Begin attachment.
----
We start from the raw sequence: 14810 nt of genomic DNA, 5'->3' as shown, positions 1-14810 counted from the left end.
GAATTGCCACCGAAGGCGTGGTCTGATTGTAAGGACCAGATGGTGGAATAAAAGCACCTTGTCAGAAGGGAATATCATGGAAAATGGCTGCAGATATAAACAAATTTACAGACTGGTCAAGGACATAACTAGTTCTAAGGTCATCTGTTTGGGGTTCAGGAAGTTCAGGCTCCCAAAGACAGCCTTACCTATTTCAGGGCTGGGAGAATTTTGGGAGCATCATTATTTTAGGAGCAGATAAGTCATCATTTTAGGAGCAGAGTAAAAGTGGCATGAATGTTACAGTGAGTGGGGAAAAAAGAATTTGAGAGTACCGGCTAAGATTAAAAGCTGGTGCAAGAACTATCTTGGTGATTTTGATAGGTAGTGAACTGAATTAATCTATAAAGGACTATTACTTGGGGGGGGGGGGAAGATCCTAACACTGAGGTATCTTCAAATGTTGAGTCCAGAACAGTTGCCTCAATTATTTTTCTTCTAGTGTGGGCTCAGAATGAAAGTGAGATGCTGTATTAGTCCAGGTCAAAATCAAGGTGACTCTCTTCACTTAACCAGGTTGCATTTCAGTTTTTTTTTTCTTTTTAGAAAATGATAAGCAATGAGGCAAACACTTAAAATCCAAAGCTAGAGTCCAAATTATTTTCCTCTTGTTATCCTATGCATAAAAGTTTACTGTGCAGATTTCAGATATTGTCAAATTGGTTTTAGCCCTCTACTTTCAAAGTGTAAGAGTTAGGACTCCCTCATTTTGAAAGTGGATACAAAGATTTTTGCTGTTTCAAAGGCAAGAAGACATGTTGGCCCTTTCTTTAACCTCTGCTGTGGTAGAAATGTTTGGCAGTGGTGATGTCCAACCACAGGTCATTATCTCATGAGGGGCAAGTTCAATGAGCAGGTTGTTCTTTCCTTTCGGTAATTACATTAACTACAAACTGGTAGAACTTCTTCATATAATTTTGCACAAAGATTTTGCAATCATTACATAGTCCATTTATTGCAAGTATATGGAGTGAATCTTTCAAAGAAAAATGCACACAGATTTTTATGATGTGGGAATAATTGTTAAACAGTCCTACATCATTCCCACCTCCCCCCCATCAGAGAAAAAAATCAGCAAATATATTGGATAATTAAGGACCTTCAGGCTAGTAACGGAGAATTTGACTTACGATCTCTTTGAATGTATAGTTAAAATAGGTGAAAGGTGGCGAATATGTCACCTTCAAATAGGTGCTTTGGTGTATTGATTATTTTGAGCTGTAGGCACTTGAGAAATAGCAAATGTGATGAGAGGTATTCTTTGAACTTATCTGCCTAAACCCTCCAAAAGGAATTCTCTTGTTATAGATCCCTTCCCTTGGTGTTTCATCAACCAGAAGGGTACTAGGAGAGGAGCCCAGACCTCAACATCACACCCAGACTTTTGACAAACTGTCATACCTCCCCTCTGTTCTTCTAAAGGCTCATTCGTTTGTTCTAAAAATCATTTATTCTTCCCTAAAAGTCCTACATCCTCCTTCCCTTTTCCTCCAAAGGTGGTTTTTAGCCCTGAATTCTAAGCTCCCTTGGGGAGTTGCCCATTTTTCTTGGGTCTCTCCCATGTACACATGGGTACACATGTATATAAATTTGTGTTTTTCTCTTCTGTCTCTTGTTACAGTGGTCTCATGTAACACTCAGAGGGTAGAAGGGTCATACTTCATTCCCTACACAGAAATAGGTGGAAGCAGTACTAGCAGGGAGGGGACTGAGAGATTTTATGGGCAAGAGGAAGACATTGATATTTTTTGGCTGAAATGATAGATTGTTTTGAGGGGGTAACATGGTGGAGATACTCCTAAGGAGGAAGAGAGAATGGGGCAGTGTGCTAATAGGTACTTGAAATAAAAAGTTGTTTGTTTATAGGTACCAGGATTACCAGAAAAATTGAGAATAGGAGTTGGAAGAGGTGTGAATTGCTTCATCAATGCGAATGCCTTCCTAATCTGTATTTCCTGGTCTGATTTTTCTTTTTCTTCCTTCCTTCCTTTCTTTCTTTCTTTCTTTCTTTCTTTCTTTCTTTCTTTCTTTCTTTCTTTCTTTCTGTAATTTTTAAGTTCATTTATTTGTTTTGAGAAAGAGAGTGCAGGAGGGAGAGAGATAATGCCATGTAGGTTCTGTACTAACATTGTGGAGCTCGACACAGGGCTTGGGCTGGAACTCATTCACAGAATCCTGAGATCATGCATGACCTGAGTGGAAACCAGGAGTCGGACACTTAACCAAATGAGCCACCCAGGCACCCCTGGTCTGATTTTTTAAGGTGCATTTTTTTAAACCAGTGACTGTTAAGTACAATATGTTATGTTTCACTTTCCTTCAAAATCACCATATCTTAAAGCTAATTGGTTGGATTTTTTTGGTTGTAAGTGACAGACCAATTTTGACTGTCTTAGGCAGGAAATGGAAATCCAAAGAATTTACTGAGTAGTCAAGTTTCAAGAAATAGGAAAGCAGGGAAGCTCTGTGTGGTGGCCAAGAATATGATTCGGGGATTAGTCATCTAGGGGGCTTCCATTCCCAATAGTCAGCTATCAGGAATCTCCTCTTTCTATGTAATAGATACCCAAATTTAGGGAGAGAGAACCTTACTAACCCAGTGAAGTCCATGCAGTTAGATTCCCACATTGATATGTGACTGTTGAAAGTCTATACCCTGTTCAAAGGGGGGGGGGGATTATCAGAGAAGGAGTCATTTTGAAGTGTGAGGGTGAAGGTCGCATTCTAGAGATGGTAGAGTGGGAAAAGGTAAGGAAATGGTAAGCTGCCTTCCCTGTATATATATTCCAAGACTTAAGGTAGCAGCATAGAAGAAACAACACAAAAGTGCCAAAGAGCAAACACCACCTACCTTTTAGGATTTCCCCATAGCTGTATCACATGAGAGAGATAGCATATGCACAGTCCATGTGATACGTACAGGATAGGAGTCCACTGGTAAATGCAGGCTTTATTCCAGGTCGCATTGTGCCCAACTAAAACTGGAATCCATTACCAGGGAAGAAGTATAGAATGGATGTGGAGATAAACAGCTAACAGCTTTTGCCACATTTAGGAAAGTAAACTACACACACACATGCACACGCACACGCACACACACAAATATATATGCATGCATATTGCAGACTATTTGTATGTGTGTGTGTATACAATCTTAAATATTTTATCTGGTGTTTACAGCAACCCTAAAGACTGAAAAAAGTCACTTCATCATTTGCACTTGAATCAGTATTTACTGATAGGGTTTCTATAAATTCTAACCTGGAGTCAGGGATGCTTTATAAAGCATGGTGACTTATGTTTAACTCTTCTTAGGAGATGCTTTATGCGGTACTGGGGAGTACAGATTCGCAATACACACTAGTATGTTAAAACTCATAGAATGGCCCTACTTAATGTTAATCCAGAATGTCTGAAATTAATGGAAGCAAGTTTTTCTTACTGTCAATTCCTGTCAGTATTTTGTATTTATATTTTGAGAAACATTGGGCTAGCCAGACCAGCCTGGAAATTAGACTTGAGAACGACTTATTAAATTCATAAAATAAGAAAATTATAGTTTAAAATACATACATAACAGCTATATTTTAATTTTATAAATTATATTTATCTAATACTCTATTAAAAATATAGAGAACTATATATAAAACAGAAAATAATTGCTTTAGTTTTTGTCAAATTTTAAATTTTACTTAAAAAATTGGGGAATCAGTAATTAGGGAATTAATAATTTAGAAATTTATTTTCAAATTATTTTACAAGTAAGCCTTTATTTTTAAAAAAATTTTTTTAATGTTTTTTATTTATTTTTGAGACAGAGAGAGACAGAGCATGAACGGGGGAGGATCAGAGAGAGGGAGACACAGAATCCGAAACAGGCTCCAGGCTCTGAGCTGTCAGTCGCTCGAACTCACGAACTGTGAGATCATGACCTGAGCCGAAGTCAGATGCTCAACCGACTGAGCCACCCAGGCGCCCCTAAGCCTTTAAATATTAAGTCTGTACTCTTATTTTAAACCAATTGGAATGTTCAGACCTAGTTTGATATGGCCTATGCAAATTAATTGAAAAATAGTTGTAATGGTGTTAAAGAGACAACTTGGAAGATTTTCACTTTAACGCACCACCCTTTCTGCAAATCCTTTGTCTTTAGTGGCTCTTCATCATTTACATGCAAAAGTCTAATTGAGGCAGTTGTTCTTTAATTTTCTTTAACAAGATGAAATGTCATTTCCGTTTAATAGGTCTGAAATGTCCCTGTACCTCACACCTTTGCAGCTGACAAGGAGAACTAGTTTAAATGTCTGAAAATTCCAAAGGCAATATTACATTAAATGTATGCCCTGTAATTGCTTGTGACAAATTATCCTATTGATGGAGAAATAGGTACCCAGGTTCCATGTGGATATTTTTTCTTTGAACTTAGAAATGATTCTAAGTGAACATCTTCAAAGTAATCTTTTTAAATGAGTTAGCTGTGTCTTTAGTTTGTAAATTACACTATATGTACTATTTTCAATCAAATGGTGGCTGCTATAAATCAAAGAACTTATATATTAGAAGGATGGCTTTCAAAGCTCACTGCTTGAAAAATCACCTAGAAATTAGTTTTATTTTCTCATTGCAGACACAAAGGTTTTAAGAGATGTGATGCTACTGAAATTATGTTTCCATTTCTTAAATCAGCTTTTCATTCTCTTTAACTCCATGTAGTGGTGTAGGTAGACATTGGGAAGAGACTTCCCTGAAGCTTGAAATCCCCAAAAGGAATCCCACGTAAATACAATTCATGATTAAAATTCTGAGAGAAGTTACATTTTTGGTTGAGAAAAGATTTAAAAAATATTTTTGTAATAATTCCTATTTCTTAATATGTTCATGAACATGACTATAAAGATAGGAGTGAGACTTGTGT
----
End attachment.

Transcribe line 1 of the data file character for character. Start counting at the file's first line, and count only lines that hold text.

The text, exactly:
We start from the raw sequence: 14810 nt of genomic DNA, 5'->3' as shown, positions 1-14810 counted from the left end.